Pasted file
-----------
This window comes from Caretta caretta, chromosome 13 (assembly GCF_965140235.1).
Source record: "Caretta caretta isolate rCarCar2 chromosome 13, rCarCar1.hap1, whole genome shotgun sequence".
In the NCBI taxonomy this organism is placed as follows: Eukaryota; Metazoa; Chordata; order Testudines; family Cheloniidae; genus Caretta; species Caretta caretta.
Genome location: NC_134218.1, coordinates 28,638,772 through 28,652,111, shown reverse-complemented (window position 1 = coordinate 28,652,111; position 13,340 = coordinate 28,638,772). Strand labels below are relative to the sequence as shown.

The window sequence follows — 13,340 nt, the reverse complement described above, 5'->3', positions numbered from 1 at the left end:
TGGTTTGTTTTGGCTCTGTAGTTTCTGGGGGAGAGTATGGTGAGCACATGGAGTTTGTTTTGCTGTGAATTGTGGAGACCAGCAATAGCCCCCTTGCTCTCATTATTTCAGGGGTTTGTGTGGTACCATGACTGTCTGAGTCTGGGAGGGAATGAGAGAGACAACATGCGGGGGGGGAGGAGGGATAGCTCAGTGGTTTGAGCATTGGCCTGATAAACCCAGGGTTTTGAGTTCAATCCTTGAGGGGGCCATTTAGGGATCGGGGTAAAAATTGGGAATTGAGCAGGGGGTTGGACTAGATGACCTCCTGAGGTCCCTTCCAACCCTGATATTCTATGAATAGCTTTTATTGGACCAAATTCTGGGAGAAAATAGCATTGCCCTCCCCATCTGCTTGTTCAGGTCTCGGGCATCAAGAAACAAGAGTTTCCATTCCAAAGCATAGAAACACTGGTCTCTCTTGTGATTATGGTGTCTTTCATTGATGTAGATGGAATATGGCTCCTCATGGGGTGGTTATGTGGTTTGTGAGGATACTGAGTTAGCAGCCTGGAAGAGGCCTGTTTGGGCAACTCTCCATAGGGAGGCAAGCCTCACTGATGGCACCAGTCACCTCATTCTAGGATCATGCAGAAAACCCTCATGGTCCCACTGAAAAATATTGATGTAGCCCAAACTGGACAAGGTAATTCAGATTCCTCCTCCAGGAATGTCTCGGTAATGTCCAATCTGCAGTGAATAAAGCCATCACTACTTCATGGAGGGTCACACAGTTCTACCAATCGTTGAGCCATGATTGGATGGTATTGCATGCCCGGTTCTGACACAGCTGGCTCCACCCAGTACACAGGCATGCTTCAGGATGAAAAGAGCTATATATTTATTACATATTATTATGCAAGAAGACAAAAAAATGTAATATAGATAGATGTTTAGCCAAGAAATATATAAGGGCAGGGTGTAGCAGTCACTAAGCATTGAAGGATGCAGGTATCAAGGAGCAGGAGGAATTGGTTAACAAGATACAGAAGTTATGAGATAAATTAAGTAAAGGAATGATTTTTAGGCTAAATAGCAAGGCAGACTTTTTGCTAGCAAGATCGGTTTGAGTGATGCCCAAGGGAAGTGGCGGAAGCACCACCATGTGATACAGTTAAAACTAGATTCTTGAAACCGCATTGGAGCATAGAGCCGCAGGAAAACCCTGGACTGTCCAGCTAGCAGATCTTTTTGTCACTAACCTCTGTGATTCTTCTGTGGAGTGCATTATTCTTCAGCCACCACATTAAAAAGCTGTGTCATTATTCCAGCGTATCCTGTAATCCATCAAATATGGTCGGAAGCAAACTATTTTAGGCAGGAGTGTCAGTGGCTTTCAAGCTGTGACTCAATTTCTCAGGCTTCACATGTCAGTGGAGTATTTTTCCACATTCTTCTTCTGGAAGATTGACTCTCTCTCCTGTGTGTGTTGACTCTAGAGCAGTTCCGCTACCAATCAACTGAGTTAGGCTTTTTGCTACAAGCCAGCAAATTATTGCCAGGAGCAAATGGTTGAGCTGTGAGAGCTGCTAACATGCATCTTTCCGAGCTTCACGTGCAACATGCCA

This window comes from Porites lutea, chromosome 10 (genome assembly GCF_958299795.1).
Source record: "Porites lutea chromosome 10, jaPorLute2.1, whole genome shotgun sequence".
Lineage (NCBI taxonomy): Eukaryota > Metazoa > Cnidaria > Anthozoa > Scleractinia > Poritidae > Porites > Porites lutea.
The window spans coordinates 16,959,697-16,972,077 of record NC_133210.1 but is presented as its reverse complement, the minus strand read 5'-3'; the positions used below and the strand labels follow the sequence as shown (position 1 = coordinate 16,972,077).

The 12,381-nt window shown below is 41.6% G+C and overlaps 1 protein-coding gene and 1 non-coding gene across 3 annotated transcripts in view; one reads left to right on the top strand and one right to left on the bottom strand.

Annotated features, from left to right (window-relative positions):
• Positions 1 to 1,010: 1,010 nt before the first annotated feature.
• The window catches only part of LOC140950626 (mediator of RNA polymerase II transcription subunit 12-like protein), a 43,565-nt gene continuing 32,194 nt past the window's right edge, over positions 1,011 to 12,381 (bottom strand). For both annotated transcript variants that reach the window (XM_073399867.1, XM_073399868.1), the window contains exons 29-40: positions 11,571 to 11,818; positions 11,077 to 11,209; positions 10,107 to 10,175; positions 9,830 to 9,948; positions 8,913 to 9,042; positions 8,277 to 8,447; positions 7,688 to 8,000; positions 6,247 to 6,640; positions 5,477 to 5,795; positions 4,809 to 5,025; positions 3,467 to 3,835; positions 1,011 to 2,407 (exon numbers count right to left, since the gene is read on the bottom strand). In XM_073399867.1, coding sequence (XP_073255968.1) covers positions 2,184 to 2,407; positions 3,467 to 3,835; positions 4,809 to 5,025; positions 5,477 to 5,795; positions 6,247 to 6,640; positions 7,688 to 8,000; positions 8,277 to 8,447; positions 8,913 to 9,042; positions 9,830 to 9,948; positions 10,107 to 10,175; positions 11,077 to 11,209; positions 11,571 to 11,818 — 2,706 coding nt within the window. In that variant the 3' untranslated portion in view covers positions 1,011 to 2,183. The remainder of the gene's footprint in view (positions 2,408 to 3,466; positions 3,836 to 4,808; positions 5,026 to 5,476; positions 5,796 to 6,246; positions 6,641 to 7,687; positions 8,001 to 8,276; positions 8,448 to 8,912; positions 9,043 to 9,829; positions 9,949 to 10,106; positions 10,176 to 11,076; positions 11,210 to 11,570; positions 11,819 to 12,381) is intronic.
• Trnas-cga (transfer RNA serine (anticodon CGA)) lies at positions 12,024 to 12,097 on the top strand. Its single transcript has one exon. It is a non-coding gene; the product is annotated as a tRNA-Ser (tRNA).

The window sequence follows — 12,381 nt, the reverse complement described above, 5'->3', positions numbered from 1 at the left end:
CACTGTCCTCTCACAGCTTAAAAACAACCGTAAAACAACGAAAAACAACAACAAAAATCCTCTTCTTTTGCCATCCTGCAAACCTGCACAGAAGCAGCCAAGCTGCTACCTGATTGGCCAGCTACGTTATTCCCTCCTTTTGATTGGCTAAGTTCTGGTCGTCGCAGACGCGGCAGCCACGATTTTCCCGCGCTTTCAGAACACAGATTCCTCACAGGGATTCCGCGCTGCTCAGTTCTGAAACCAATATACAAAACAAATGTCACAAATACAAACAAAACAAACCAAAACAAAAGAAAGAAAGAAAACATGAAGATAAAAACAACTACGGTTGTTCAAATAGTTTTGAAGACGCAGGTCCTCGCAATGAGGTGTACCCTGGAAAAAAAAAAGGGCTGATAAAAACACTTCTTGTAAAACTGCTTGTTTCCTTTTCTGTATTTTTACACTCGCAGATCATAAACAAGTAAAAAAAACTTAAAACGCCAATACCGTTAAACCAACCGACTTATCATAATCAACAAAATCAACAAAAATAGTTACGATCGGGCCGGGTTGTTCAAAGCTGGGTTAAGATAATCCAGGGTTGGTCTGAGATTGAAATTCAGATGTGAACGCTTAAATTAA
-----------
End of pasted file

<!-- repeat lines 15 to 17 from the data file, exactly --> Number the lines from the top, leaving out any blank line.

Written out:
• Trnas-cga (transfer RNA serine (anticodon CGA)) lies at positions 12,024 to 12,097 on the top strand. Its single transcript has one exon. It is a non-coding gene; the product is annotated as a tRNA-Ser (tRNA).

The window sequence follows — 12,381 nt, the reverse complement described above, 5'->3', positions numbered from 1 at the left end:
CACTGTCCTCTCACAGCTTAAAAACAACCGTAAAACAACGAAAAACAACAACAAAAATCCTCTTCTTTTGCCATCCTGCAAACCTGCACAGAAGCAGCCAAGCTGCTACCTGATTGGCCAGCTACGTTATTCCCTCCTTTTGATTGGCTAAGTTCTGGTCGTCGCAGACGCGGCAGCCACGATTTTCCCGCGCTTTCAGAACACAGATTCCTCACAGGGATTCCGCGCTGCTCAGTTCTGAAACCAATATACAAAACAAATGTCACAAATACAAACAAAACAAACCAAAACAAAAGAAAGAAAGAAAACATGAAGATAAAAACAACTACGGTTGTTCAAATAGTTTTGAAGACGCAGGTCCTCGCAATGAGGTGTACCCTGGAAAAAAAAAAGGGCTGATAAAAACACTTCTTGTAAAACTGCTTGTTTCCTTTTCTGTATTTTTACACTCGCAGATCATAAACAAGTAAAAAAAACTTAAAACGCCAATACCGTTAAACCAACCGACTTATCATAATCAACAAAATCAACAAAAATAGTTACGATCGGGCCGGGTTGTTCAAAGCTGGGTTAAGATAATCCAGGGTTGGTCTGAGATTGAAATTCAGATGTGAACGCTTAAATTAA